Perl and Mandrakelinux

Perl programmers have a special reason for choosing Mandrakelinux as their desktop operating system. Mandrakelinux uses Perl for dozens of the graphical “value added” utilities included with the distribution, including much of the Mandrakelinux Control Center. I asked Mandrakelinux for an interview with a top Perl contributor and they sent Rafael Garcia-Suarez my way. Besides being heavily involved with Perl at Mandrakesoft, Rafael is also the pumpking for the Perl 5.10 release. Rafael answered my questions about using Perl for GUI programming and how he balances his day job with being pumpking.

O’Reilly Network: Briefly tell us about the Perl work you do for Mandrakelinux.

Rafael: My main responsibility is to maintain and enhance the command-line tool urpmi (and its GUI counterpart rpmdrake), which are the Mandrakelinux equivalent of Debian’s apt or Fedora’s yum; that is, fetching RPMs and their dependencies and installing or upgrading them.

This job extends to whatever pertains to installing RPMs; that means that I also participate in enhancing Mandrakelinux’s installer. All those tools are written in Perl.

Besides this, I also maintain the RPM of perl itself and of a load of CPAN modules for Mandrakelinux.

ORN: Perl is uncommon choice for graphical programming, yet Mandrakelinux has used Perl for over 50 graphical applications. Many of these tools are specific to Mandrakelinux, adding value to the distribution. What can you tell us about why Mandrakelinux uses Perl for this important role?

Rafael: Not all tools were always written in Perl. However using consistently a same language allows to share and reuse libraries across all tools, be it the perl/rpmlib bindings or custom graphical toolboxes. Thus, for example, the OS installer shares code with urpmi and rpmdrake. A scripting language was preferred because of rapidity of development and ease of debug – attempts at writing rpmdrake in C were painful, although that was before I was hired by Mandrakesoft. Perl was a natural choice since there were already very good in-house skills for it.

Editors note: Recently, the Linspire distributionexemplified the use of dynamic languages to bring a graphical application to market quickly. Their Lsongs nd Lphoto programs use Python.

ORN: Could you give a specific example of where Perl has made a noticeable difference in shortening development time?

Rafael: I think that using a scripting language in general shortens the development time, notably due to the shorter write code / compile / test / debug cycle. However perl is particularly useful due to the high number of development modules available on CPAN. For example running the OS installer under Devel::Trace produces lots of logs, but is tremendously helpful to trace obscure bugs. You can’t do this in C without adding printfs everywhere and recompiling the whole stuff.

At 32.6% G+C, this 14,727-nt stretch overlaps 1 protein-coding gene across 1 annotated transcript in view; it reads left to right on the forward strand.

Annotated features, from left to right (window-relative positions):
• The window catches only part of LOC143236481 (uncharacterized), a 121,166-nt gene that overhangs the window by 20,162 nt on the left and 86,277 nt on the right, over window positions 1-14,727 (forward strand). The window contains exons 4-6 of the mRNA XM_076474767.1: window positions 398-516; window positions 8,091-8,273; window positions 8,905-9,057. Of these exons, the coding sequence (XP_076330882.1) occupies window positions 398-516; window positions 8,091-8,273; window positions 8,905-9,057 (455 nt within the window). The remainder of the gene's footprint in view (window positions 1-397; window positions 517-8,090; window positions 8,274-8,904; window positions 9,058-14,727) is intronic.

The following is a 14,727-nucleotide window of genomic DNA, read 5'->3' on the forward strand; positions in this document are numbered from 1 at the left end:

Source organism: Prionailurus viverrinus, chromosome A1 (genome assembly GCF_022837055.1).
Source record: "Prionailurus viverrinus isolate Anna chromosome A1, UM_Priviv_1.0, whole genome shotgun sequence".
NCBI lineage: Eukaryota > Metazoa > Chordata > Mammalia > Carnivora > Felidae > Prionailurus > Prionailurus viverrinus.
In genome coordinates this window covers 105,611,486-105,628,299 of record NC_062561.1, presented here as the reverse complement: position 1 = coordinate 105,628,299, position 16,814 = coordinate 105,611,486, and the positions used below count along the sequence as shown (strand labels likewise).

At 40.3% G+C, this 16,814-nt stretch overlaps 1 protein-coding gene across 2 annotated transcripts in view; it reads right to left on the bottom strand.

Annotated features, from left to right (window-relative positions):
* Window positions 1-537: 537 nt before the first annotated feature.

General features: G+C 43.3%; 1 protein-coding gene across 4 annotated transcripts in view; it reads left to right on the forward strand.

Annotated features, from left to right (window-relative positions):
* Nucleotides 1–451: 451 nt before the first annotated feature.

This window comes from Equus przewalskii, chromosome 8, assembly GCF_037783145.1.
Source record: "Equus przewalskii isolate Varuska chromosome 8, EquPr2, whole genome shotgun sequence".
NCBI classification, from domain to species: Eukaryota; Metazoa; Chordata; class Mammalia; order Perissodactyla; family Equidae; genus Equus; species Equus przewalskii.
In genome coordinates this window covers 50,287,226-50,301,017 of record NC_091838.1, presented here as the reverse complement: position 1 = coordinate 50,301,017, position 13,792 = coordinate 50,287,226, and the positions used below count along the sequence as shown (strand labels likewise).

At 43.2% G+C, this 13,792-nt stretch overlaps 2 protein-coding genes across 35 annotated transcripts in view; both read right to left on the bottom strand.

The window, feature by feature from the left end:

ORN: What tools does Mandrakelinux use for automated testing of graphical Perl applications?

Rafael: Er, interns ?

More seriously, there is no automated testing for GUIs. Automated testing of such applications raises several difficult problems, since they often modify a system’s configuration or necessitate some specific hardware (and I’m not even speaking of the OS installer GUI).

Writing more unit tests is definitively something I want to do in the future, however; it would be very useful to have complete sets of regression tests for the urpmi dependency solver, for example.

ORN: What has been the response of the Perl community to Mandrakelinux Perl-based tools, especially in terms of contributing patches back to your organization?

Rafael: The people who send patches for the tools are mostly interested in improving the distribution they use; even if they might belong to the Perl community as well, their point of view is the one of a Mandrakelinux user. That’s one of the reasons why the tools have little visibility outside the MDK community.

Another reason is that there never was a strong motivation in Mandrakesoft for splitting the libraries in what is and is not MDK-specific, and to write clear and comprehensive documentation: both need efforts, don’t pay immediately and are likely to be postponed when you have deadlines.